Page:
By Beth Donze, Clarion Herald
New Orleans’ Catholic cemeteries have a way of coaxing in the living, whether it’s through their dazzling, above-ground tombs, serene prayer spots, genealogical and historical riches or walkable grid of lanes that have earned them the nickname “cities of the dead.”
Because our historic cemeteries encourage the faithful to “use” their acreage for more than just burial, it is only fitting that space inside one of them was famously reserved for a special Catholic devotion: The Way of the Cross.
Sculptor stamps his work
Visitors to St. Roch Cemetery No. 1 can walk in the final footsteps of Jesus, helped along by the presence of 14 solid-marble, nearly life-size statues. Each station is ensconced in a house-like niche, giving visitors the feeling they are peering into each scene.
Artistic highlights of St. Roch’s stations of the cross include:
Station 1 (Jesus is Sentenced to Death): The sculptor casts children in the roles of the servants who present the bowl and pitcher of water to Pontius Pilate. The laurel-crowned Pilate is shown dipping his hand in the basin, his face clearly wrestling with his complicity in the crucifixion of Jesus.
Station 6 (Veronica Wipes the Face of Jesus): Veronica’s marble cloth shows the weathered face of an elderly man, an image in stark contrast to the man in his early 30s walking to Calvary.
Station 8 (Jesus Speaks to the Holy Women): Children show up again in this grouping of figures.
Station 9 (Jesus Falls the Third Time): Could the rock embraced by Jesus in his final fall be the sculptor’s foreshadowing of Christ’s tomb and the slab on which he was laid to rest?
Station 11 (Jesus is Nailed to the Cross): In yet another unique artistic take on Jesus’ Passion, the sculptor depicts Jesus resting his head on the shoulders of the centurion as the centurion raises a hammer to pound in the first nail. This posture telegraphs Jesus’ acceptance of his fate and love even for his captors. A second centurion awaits his turn with the
hammer, while holding Jesus’ feet in place on the cross.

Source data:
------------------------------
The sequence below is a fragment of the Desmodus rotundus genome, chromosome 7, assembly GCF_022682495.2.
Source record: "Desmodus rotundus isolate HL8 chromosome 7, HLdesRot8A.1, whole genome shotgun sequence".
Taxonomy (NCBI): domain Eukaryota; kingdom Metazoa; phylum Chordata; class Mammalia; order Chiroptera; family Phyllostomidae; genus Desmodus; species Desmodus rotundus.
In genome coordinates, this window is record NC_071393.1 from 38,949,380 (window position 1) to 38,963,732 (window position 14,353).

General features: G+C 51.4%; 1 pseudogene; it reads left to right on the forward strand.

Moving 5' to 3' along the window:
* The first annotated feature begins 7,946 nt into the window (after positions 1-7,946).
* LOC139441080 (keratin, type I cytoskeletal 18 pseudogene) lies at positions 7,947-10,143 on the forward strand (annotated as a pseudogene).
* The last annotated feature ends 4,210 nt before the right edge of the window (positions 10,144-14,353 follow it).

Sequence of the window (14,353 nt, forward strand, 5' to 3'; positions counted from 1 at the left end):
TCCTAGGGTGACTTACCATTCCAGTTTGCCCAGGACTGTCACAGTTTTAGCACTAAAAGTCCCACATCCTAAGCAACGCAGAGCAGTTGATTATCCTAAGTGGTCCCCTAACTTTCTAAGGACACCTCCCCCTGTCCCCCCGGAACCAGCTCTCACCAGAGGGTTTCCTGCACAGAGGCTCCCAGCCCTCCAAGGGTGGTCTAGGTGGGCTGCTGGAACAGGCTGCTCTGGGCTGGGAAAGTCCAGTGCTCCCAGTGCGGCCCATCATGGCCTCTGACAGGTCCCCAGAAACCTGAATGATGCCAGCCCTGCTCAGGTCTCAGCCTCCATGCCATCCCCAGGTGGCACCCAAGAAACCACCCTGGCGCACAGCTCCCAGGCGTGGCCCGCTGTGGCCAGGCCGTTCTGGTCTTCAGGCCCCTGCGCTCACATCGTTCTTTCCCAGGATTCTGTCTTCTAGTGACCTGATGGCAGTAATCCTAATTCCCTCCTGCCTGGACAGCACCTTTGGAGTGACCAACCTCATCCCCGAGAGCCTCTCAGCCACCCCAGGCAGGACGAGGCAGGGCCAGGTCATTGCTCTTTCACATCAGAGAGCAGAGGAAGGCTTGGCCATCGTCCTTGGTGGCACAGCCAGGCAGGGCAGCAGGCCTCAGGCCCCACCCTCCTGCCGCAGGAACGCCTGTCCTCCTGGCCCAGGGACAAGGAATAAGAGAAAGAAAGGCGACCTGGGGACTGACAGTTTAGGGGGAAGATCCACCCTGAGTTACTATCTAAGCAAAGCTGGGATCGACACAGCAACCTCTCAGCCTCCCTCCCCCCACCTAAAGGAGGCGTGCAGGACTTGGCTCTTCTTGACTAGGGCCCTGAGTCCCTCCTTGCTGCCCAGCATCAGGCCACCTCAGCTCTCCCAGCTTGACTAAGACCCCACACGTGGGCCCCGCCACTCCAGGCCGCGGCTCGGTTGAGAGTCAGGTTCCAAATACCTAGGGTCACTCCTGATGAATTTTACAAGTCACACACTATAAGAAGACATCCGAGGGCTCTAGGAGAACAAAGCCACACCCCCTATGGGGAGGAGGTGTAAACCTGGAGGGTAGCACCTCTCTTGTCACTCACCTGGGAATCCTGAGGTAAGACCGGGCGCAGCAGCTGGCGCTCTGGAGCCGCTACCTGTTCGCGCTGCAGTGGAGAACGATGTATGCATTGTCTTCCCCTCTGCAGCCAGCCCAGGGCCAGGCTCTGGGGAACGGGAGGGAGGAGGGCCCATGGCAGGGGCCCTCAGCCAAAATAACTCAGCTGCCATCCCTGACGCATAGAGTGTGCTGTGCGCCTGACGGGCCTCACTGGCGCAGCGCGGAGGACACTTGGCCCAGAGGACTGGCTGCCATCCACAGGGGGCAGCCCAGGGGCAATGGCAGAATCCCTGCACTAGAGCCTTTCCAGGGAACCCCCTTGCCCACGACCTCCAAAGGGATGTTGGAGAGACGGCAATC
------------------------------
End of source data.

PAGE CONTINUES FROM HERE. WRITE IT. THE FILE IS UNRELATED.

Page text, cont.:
Station 13 (Jesus is Taken from the Cross): Mary bears the brunt of the weight of her son’s lifeless body – she holds him under his armpits – while another woman lifts Jesus at his legs. Two men, including St. John, look on. Women also play major roles in the previous station – Jesus Dies on the Cross – with the sculptor including only female mourners in the grouping.
Stations were a priestly wish
According to research conducted by Sherri Peppo, director of New Orleans Catholic Cemeteries, St. Roch’s riveting stations of the cross were the vision of Father Peter Leonard Thevis, who became pastor of Holy Trinity Church in Bywater in 1868, the year his predecessor, Father Ignatius Scheck, succumbed to yellow fever.
Father Thevis wished to develop a cemetery for his parishioners and promised to dedicate a chapel to St. Roch if none of his parishioners perished from yellow fever in the ensuing year.
Father Thevis carried out his promise by having the St. Roch Campo Santo Chapel and Shrine built. The chapel’s official dedication was on Aug. 16, 1876, and its first Mass celebrated on All Souls’ Day of that year.
Father Thevis died in 1893, before realizing his plan to replace St. Roch’s original terra-cotta stations of the cross with marble ones. The priest’s dream came to fruition posthumously – in 1948 – when the marble statues, donated by local families, arrived in New Orleans from Italy.
Their sculptor is unknown.
The faithful can make a personal Way of the Cross every day of the year, except Mardi Gras, during the cemetery’s opening hours of 8:30 a.m. to 4 p.m. Priests and deacons lead a popular Way of the Cross at St. Roch on Good Friday.
“Over 100 years (after St. Roch Cemetery was built), the tradition of praying the Way of the Cross on Good Friday continues with many Catholic devotees who cherish attending this holy service in St. Roch Cemetery,” Peppo said. “It is a heartfelt blessing to witness over a couple of hundred devotees walk, pray and sing in this small, quaint, historic cemetery.”
The man who made St. Roch’s stations a reality – Father Thevis – is interred in the chapel, below the marble floor in front of the altar.
St. Patrick Cemetery in New Orleans also has stations of the cross – smaller, bronze-painted statues that sit atop columns. This walk begins in the front of St. Patrick No. 3 on City Park Avenue, continues in St. Patrick No. 2, and ends in St. Patrick No. 3, near the gate at Bernadotte and Palmyra streets.
Beth Donze can be reached at firstname.lastname@example.org.